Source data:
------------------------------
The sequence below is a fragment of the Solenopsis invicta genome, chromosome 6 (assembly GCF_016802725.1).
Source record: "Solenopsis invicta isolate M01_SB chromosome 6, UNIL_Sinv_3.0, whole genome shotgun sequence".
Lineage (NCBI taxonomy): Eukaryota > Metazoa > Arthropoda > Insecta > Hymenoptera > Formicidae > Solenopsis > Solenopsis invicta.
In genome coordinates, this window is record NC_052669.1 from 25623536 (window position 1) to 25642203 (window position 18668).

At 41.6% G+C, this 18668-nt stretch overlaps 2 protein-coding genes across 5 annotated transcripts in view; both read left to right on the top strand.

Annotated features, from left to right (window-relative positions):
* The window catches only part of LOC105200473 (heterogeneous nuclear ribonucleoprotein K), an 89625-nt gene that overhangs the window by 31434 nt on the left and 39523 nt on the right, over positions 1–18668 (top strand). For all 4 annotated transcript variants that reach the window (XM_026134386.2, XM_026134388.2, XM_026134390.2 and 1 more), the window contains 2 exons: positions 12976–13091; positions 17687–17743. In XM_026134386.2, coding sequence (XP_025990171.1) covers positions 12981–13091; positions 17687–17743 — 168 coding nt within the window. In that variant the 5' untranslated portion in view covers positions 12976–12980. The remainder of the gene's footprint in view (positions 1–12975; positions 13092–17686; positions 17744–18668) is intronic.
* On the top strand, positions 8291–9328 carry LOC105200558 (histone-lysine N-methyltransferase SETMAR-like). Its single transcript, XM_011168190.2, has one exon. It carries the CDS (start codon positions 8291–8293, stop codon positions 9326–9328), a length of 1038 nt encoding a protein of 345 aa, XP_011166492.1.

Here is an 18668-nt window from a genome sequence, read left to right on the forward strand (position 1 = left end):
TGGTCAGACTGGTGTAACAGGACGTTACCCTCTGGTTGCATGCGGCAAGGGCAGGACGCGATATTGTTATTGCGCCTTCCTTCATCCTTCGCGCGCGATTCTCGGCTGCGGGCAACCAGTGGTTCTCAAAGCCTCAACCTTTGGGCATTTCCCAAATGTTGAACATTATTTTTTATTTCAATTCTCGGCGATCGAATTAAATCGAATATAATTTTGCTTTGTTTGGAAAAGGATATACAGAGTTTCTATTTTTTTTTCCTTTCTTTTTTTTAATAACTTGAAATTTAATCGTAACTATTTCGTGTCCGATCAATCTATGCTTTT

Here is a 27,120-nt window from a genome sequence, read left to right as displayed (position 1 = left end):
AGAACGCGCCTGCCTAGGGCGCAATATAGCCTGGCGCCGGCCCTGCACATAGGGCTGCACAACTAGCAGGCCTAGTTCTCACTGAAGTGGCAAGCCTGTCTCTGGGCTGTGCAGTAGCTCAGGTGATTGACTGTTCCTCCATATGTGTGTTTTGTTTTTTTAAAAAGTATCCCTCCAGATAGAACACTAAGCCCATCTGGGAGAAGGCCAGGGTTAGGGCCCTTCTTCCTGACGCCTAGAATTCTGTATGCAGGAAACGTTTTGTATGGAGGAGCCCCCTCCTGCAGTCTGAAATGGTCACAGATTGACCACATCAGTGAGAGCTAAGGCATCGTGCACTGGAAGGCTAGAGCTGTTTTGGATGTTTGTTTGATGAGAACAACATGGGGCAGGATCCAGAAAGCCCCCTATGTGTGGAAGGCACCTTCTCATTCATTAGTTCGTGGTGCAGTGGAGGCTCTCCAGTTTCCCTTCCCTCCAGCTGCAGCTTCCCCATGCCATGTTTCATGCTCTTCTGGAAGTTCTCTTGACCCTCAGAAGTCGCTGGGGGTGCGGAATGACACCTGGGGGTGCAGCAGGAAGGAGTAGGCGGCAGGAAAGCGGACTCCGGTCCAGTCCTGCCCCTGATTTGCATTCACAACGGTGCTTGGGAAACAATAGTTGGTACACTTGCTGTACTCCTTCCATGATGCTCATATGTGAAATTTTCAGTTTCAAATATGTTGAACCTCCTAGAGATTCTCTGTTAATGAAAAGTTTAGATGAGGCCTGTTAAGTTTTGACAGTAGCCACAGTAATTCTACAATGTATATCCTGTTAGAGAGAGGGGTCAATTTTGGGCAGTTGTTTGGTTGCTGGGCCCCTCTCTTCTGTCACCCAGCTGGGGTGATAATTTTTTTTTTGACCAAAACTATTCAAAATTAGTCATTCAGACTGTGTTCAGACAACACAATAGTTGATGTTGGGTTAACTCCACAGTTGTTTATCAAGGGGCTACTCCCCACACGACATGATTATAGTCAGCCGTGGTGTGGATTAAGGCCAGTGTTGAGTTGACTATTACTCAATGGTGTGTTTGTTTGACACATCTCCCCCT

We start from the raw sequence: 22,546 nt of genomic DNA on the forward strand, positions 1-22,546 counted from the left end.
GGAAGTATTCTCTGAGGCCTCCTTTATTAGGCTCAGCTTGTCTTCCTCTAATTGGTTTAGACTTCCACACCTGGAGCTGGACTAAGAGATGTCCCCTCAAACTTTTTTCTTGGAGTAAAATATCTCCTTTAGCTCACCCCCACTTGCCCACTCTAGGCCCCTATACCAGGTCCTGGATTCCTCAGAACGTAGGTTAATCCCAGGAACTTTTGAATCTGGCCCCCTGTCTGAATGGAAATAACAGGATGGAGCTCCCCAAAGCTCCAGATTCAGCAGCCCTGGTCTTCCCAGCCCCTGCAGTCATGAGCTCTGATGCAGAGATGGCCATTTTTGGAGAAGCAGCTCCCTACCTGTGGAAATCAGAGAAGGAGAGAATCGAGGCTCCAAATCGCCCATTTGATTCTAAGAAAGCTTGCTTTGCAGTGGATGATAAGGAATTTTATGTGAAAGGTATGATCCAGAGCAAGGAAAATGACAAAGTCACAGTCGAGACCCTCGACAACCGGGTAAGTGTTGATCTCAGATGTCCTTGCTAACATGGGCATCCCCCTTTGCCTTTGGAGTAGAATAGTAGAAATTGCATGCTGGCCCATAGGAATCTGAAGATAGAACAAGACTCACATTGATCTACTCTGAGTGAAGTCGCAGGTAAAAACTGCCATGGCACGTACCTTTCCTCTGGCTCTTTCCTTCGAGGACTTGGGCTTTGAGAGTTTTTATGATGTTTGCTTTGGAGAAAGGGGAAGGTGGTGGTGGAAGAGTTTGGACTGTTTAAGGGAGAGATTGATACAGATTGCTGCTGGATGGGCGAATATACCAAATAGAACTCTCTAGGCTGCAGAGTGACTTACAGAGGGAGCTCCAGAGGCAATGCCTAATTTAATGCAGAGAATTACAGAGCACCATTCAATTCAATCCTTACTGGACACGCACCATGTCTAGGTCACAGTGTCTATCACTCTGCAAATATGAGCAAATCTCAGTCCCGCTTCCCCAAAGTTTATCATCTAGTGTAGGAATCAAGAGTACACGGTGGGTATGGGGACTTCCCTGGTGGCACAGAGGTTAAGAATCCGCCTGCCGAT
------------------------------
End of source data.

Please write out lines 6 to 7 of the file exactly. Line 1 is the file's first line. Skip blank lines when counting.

Annotated features, from left to right (window-relative positions):
* The window catches only part of LOC105200473 (heterogeneous nuclear ribonucleoprotein K), an 89625-nt gene that overhangs the window by 31434 nt on the left and 39523 nt on the right, over positions 1–18668 (top strand). For all 4 annotated transcript variants that reach the window (XM_026134386.2, XM_026134388.2, XM_026134390.2 and 1 more), the window contains 2 exons: positions 12976–13091; positions 17687–17743. In XM_026134386.2, coding sequence (XP_025990171.1) covers positions 12981–13091; positions 17687–17743 — 168 coding nt within the window. In that variant the 5' untranslated portion in view covers positions 12976–12980. The remainder of the gene's footprint in view (positions 1–12975; positions 13092–17686; positions 17744–18668) is intronic.